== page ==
Well, you know what, I started going Big TED in 2004. It was really a very life-changing first day and continued to be big part of my life until the early 2000s or 2013, 2014. And what Ted did was it brought me into the space of people who were superbly passionate about their work across many domains, and that they were lit up, not by some performative, I've got to earn a living, professional ladder climbing, but that they really were driven off of something in their heart. And it made me like what is worth working on in the world, big questions. And at that point it was this global war for me, it was pandemic and it was consciousness, like the violence that we do to each other and how we treat each other. Those are the big threats for humanity.

Christine:
And so by working on the sort of disconnection or reconnection and consciousness question, it really got me into thinking about how we work and how structures that we work within treat the individual so work there. So in my particular case, I was looking on the dehumanizing elements of modern work and what would happen if we shifted that to leading from love and to really seeing the people who are in the office with you as these million dollar assets walking around and looking at them and listening to them and crafting work experiences that honor the full person. So that's what I gave my little talk about, was leading from love and how that's the revolution that we need. And yeah, I didn't have a book or a platform or anything to go behind it.

Mimi:
How were you able to do that? What's the process? Is it like you have to know somebody, is there-

Christine:
[crosstalk 00:23:19] All TEDxs' are dependently run. The Big TED is a highly curatorial thing. And then the regionals like the Paris, Tokyo, San Francisco, New York, they are run by individual committees and they get to pick based on their theme. So that's how I… There's someone heard about me and I knew them and they said, how would you like to spend this? And [inaudible 00:23:45] opportunity to a lot of extent, because at that point I didn't have anything that I was promoting other than this one little feed of an idea. But if you had a platform that you were trying to really have books or products or something, it's an incredible opportunity.

Mimi:
That's great. I also noticed about opportunity on your website. You have really great press for your new venture. How did you go about doing that? Did you know people, did you hire a PR person?

Christine:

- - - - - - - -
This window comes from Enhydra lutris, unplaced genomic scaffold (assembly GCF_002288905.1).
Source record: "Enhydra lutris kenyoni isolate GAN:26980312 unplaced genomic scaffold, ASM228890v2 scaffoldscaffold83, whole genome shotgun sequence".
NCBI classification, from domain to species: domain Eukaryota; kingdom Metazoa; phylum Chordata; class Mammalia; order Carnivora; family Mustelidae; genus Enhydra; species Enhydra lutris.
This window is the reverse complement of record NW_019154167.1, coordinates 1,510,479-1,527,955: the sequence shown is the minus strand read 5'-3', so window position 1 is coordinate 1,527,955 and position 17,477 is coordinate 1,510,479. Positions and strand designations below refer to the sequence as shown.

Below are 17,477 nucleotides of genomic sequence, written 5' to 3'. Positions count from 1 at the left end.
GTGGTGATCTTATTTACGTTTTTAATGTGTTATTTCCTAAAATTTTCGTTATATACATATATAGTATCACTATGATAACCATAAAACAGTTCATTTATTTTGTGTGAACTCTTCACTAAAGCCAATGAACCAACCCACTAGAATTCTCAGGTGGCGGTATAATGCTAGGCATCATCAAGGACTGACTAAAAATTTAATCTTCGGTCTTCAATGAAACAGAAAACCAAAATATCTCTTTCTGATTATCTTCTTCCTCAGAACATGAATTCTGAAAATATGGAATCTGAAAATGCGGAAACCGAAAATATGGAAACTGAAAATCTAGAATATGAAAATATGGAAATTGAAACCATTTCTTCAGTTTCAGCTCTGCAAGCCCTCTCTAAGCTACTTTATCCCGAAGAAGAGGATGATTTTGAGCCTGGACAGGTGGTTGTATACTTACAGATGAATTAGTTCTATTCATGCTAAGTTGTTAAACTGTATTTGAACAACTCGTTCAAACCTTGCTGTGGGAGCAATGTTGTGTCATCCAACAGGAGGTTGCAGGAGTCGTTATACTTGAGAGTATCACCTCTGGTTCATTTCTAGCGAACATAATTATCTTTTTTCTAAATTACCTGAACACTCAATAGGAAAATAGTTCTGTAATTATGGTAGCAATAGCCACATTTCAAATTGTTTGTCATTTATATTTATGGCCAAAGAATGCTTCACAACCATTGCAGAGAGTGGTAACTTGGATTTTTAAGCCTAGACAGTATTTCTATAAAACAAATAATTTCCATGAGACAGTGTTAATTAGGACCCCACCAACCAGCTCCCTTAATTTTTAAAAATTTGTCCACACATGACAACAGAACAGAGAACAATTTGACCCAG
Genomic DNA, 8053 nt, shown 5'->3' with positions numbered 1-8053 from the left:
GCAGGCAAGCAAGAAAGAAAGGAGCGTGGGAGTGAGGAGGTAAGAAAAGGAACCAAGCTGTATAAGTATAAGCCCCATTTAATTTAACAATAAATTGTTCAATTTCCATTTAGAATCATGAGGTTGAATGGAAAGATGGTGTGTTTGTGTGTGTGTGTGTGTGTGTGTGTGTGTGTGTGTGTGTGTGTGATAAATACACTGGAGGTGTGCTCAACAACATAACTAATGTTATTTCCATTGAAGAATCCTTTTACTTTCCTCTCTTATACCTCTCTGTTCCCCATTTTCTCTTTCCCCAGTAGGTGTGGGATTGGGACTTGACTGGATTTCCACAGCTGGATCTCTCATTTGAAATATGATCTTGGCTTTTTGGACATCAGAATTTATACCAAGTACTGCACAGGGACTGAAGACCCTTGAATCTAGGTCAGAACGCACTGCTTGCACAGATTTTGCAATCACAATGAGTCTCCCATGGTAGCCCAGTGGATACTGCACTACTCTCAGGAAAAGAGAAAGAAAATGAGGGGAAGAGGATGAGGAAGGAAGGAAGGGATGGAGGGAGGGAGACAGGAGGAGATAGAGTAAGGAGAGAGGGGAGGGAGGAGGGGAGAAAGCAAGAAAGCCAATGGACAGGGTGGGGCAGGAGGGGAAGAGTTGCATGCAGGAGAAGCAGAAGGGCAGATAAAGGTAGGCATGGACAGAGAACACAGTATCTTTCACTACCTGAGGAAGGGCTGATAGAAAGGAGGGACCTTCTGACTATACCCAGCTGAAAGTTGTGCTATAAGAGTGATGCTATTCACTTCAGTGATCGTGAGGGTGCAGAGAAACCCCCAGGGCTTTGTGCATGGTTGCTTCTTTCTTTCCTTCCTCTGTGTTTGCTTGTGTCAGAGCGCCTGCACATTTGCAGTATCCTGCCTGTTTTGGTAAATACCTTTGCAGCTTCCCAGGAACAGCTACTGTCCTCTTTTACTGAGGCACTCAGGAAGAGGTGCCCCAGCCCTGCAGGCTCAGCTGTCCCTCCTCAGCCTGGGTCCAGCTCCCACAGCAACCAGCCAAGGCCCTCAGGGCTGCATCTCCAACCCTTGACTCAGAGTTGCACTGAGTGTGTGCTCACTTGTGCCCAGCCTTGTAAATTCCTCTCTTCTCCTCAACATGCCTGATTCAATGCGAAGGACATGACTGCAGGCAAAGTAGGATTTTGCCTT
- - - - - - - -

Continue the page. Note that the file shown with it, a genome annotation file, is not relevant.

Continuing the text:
Well, both. I started out with a very low PR budget, like $2,000 a month or something for someone who would do product submissions for holiday gift cards. And I talked to a lot of my friends, and in the TED network and in other places, there are a lot of great women. And we happened to know some people who were planning conferences. There was a group of women in San Francisco, Gina Pell, and Amy Parker who have something called, The What, and they were doing a conference for women. That was one of the first places we went and launched. We went to, there was a sort of a women's sexuality empowerment conference. And we knew the woman who was doing that and we brought our products there.

Christine:
And so for a while, we just really leaned into the network of women we knew and told our story at these conferences and that got us some early press, but there were also some kind of bigger hooks from the products, like when we went to name the company, there were over 700 euphemisms on urban dictionary for a woman's intimate parts and only like half a dozen were nice. And the rest were insults, which was like, what? How could that possibly be? And then sort of starting to tap into how the culture talks about a woman's intimate parts is reflective of how it talks about women in general, objectification, transactional, whoredom filth, all those kinds of things, and that really was an eye opener for how we wanted, [inaudible 00:25:37] such a contrast. It was like reverence and self love and appreciation and self regard. And so even that little hook was like, Hey, can I draw your attention to this fact? And that was the kind of stuff that really created the press.